Accessibility statement

Our staff

The NSC has a director, five permanent members of academic staff and two members of administrative staff.  We are also fortunate to have a number of experienced associate staff who also provide teaching on some of our courses.  You can find out more about who we are either by clicking on the relevant name below, or simply scrolling down the page.

The Director

Director Kjetil Myskja

Academic staff

Dr Terry Hathaway

Prof. Gweno Williams

Dr Megan Roughley

Dr Lalita Murty

Dr Beck Sinar

Administrative staff

Felicity Jones

Michelle Rowland

Associate staff

Dr Jonathan Brockbank

Dr Jon Fyne

Professor Matthew Feldman


Director Kjetil Myskja
Director

Email: nsc-director@york.ac.uk
Phone: +44 (0)1904 32 3239
Office: QUH/009

Kjetil Myskja has held the position of Director of the Norwegian Study Centre from August 2020. He has a varied background in teaching, research and development, with interests including:

  • English grammar (in itself and in a TEFL perspective)
  • English phonetics and intonation (in itself and in a TEFL perspective)
  • Varieties of English, synchronically and diachronically
  • Translation studies and practical translation, with focus on literary translation

He also has background within academic administration, as head of the Department of English, and later head of the merged Department of Language and Literature at Volda University College, Norway. He has a long relationship with the NSC, being a member of the Norwegian Study Centre board from 2008 to 2015, and its Chair from 2011 to 2015.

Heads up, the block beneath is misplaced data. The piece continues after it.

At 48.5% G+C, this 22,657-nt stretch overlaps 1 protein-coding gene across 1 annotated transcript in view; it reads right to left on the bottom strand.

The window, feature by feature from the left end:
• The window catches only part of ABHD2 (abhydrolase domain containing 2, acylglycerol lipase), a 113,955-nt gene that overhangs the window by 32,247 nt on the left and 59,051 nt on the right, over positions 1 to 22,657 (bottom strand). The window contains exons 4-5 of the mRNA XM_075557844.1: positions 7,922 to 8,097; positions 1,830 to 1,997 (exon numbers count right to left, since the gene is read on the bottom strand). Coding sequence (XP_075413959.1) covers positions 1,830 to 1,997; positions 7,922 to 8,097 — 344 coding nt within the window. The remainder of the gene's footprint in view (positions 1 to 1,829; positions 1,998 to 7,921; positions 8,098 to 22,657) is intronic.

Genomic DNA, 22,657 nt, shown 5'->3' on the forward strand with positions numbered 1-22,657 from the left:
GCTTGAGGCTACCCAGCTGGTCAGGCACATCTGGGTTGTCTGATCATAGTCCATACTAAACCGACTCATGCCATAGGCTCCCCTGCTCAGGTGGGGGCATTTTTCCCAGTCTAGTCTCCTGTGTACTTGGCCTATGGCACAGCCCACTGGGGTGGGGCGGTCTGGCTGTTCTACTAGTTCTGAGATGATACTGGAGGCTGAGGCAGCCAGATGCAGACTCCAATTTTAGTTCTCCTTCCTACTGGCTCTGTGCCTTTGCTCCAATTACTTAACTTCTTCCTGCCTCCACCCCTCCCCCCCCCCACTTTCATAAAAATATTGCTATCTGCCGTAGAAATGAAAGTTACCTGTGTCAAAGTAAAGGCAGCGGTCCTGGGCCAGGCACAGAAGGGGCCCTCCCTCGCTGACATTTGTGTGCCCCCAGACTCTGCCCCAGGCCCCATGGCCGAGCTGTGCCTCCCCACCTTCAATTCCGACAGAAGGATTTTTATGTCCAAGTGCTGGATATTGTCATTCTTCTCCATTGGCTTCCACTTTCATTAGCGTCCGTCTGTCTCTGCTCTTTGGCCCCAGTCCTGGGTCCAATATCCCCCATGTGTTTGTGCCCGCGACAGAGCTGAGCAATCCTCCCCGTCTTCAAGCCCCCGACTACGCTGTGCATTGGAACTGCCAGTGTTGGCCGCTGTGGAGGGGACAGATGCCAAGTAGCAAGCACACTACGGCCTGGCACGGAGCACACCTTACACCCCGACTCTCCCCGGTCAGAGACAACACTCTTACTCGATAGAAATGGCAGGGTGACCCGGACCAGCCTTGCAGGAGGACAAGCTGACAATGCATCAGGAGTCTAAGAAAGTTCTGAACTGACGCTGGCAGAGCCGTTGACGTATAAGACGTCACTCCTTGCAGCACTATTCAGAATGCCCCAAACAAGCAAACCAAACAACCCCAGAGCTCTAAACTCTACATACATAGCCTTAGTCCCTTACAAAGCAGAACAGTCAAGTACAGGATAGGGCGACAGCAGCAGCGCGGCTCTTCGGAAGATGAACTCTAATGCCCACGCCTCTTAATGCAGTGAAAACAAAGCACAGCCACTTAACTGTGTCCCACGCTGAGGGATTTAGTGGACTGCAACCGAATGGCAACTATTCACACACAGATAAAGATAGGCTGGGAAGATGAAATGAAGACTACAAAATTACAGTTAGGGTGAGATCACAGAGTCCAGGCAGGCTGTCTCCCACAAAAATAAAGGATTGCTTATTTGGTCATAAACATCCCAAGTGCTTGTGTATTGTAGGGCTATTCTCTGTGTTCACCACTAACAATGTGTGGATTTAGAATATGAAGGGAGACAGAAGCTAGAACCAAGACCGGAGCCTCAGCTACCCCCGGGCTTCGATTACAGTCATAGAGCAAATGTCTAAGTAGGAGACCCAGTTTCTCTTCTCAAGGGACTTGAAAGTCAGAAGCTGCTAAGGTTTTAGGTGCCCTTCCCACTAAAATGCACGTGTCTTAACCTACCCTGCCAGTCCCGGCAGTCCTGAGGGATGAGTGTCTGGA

Career

  • Director, The Norwegian Study Centre (August 2020 – the present)
  • Associate Professor, Volda University College (2011 – 2020)
  • ‘Førstelektor’ degree awarded (2011)
  • Teaching fellow, Postgraduate Diploma in Advanced Educational Studies for Norwegian Teachers, University of Newcastle (2004 – 2006)
  • Assistant Professor, Volda University College (1996 – 2011)
  • Lektor in several Norwegian Upper Secondary Schools (1986 – 1996)
  • Candidatus Philologiae (MA+) University of Trondheim (1986)
  • Candidatus Magisterii (BA+) University of Trondheim (1981)

Recent publications

‘Språkhandlingar og Språkhandlingsverb’ with Professor Tor Arne Haugen, Norsk Lingvistisk Tidsskrift 2017

He is currently working on a translation of Coleridge's 'The Rime of the Ancient Mariner' and Browning's 'Childe Roland to the Dark Tower Came' into Norwegian.

 

back to top

Dr. Terry Hathaway
YorkCourse Coordinator and Web Coordinator

Email: terry.hathaway@york.ac.uk
Phone: +44 (0)1904 32 3237
Office
: QUH/008

Terry has worked at the NSC since 2015. He teaches on a wide variety of subjects, including:

  • Education policy and its links to pedagogy
  • Current Affairs in the UK and US
  • The art of political manipulation
  • Globalisation and its discontents
  • Local through to global political economy

His approach to teaching is founded in radicalism – that is, his approach is centred on contextualising what is within a broader framework of the fundamental meaning and purpose of things.

Scholarship and Research Activity

Terry’s recent focus has been on writing a book concerning the corporation and its political, social, and economic power. Part of this project has involved constructing the conceptual foundations of an approach to political economy that is inclusive of law, with law often working as a counterpoint to political and economic discourse. Recent publications, some of which are spin-offs from this project, include: